There have been petitions I made in which I worked out everything and presented it to God. Thankfully, in His infinite wisdom God either did not answer the prayer or answered it differently than what I had laid out before Him.
Mark tells us that James and John came to Jesus with the request that He would give them whatever they desired. Matthew, in relating this same experience, said the request was made through their mother. Perhaps they thought He would be more receptive if she spoke for them.
Whatever their reasoning, Jesus addressed them directly when He asked, “What would ye that I should do for you?” James and John said they wanted to occupy places of honor with Him in heaven, but Jesus said they did not understand what they asked of Him.
Remember, Jesus said, “Ask, and it shall be given you.” Why would He halt at the request of James and John when He tells us to be bold in prayer? How do we understand, then, the way in which we should pray?
Our prayers fall more into line with the Lord’s will as our relationship with Him matures. We trust that whatever He has in store for us is better than anything we could imagine for ourselves, and we know He is wise in the provision of gifts.
The places of honor they requested were not Christ’s to give. Perhaps such positions do not exist in His kingdom. At any rate, everyone who suffers for Christ Jesus will be rewarded in the way He knows is best.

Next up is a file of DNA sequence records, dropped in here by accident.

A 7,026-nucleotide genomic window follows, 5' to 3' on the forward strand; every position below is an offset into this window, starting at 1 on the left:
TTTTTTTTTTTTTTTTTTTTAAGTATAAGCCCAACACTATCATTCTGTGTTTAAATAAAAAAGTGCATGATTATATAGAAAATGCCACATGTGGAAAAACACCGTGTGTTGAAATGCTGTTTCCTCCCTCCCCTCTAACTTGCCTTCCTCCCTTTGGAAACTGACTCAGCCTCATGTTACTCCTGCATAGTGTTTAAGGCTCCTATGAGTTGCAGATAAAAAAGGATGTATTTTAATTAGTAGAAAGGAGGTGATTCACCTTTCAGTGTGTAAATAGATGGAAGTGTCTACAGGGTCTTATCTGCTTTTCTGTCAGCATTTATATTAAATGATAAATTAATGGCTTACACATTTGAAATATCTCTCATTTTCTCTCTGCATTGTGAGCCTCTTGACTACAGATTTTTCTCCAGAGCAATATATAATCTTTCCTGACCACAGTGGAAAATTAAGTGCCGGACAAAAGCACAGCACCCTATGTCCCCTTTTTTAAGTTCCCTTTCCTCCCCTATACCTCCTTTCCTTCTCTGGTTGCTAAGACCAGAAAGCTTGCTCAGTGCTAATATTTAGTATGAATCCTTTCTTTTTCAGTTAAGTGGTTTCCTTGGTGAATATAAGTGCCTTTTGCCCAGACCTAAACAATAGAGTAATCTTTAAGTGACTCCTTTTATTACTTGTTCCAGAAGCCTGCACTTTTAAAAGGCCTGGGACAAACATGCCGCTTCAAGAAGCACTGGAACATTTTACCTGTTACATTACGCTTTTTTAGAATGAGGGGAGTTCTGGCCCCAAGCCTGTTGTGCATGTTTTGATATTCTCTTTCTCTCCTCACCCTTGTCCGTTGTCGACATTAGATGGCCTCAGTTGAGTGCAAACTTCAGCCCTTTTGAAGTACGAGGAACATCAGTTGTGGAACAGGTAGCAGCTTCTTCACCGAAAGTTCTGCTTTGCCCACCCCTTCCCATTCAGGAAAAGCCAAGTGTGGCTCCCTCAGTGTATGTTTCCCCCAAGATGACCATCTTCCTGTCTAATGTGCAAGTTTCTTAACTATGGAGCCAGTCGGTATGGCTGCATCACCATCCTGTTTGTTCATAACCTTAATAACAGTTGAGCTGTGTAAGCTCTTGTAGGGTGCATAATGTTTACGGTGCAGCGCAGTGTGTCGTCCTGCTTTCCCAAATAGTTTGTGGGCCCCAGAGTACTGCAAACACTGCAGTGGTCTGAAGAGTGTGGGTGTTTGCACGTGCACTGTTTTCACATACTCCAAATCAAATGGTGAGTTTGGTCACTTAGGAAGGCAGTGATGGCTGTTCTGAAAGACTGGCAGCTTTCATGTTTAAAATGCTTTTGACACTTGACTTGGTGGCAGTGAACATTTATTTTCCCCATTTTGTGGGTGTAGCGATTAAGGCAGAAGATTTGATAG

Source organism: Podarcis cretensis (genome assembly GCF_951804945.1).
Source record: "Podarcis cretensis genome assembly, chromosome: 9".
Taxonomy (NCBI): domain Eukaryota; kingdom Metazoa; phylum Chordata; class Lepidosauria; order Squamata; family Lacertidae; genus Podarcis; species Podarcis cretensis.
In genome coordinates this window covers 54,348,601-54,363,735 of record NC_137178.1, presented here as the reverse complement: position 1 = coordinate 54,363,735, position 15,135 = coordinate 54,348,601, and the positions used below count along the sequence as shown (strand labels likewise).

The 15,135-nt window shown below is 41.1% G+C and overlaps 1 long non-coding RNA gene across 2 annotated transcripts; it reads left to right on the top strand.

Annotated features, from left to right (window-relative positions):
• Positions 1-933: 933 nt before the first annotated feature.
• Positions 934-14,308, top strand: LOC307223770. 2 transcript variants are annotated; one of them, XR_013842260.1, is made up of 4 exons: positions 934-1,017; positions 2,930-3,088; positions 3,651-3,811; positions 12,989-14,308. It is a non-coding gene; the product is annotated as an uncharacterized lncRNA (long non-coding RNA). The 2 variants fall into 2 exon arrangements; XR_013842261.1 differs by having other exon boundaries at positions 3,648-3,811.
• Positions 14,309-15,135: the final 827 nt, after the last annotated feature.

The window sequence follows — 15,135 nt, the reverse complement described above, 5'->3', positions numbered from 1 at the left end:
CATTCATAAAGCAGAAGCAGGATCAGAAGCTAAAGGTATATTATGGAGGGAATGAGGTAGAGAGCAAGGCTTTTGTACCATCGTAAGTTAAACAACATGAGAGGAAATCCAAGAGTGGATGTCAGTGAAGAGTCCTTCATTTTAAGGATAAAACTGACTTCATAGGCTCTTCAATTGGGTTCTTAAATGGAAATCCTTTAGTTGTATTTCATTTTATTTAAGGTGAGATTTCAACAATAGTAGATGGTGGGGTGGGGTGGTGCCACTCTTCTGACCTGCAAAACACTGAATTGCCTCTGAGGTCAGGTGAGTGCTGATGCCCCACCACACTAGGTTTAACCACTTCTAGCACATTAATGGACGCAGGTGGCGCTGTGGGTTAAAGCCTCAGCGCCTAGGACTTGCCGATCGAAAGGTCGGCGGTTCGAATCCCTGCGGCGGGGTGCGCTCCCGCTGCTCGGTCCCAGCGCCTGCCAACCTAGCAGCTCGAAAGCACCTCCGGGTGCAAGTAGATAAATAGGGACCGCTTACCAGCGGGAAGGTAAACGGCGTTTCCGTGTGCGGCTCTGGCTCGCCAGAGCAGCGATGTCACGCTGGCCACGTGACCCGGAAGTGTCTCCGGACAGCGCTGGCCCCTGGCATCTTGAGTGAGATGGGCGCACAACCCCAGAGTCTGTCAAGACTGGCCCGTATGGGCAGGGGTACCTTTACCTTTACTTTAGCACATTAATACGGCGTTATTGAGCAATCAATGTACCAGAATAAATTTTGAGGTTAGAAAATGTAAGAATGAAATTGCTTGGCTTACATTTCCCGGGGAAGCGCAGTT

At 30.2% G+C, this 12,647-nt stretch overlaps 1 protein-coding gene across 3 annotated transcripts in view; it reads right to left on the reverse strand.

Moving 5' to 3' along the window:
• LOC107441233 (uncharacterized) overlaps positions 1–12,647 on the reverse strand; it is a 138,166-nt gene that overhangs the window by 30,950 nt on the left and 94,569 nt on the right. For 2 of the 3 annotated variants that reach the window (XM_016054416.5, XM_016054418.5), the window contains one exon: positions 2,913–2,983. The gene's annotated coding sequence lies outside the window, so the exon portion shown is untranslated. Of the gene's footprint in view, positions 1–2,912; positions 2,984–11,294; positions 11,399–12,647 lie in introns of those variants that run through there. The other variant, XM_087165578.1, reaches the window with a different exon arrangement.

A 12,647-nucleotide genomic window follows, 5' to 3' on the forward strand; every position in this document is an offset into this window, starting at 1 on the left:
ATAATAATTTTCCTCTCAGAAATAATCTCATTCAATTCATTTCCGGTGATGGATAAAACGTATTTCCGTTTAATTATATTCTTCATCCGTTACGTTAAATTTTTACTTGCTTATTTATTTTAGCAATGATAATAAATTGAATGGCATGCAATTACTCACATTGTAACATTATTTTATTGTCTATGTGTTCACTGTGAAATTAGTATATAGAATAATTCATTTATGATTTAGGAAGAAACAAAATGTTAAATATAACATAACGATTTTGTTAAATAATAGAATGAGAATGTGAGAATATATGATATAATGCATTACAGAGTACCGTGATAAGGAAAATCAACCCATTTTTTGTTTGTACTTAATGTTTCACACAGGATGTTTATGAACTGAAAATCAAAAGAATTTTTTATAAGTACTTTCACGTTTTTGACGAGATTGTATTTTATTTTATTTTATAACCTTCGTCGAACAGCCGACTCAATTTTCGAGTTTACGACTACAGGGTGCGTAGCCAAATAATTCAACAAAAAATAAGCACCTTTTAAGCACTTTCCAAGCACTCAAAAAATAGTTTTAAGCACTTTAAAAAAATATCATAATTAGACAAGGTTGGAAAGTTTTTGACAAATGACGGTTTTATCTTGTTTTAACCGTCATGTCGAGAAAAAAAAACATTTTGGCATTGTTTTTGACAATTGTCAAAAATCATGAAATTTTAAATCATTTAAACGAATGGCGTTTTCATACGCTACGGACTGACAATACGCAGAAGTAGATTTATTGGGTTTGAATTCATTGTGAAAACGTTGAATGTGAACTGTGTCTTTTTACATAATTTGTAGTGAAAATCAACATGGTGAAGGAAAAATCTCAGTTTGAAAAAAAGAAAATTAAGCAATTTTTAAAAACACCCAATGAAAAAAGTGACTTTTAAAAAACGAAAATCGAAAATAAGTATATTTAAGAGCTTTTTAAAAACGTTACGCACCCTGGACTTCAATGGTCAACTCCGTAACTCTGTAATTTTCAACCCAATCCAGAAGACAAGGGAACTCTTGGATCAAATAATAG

The other disciples were displeased when they heard the request of James and John, and Jesus used this as an opportunity to teach a lesson. Following Jesus is not about looking for a position of authority.
The great people among the followers of Christ Jesus are those who minister to the needs of other people.
The world admires power and the people who hold power. In fact, it would seem strange if we ask a high school student, “What do you want to do after you graduate from high school?” and that student replies that he wants to be a servant.
The world naturally expects people to have at least some control over their lives and their futures.
Jesus taught that His followers are not to follow after the world’s thinking. He is our great example. The Lord did not come to be ministered to by people. Instead, He came to minister to mankind, giving up His life on the cross.
Pray to the One who “is able to do exceedingly abundantly above all that we ask or think” to give to give us a spirit of servanthood.
— The Sunday school lesson is written by Ed Wilcox, pastor of Centerville Baptist Church. firstname.lastname@example.org.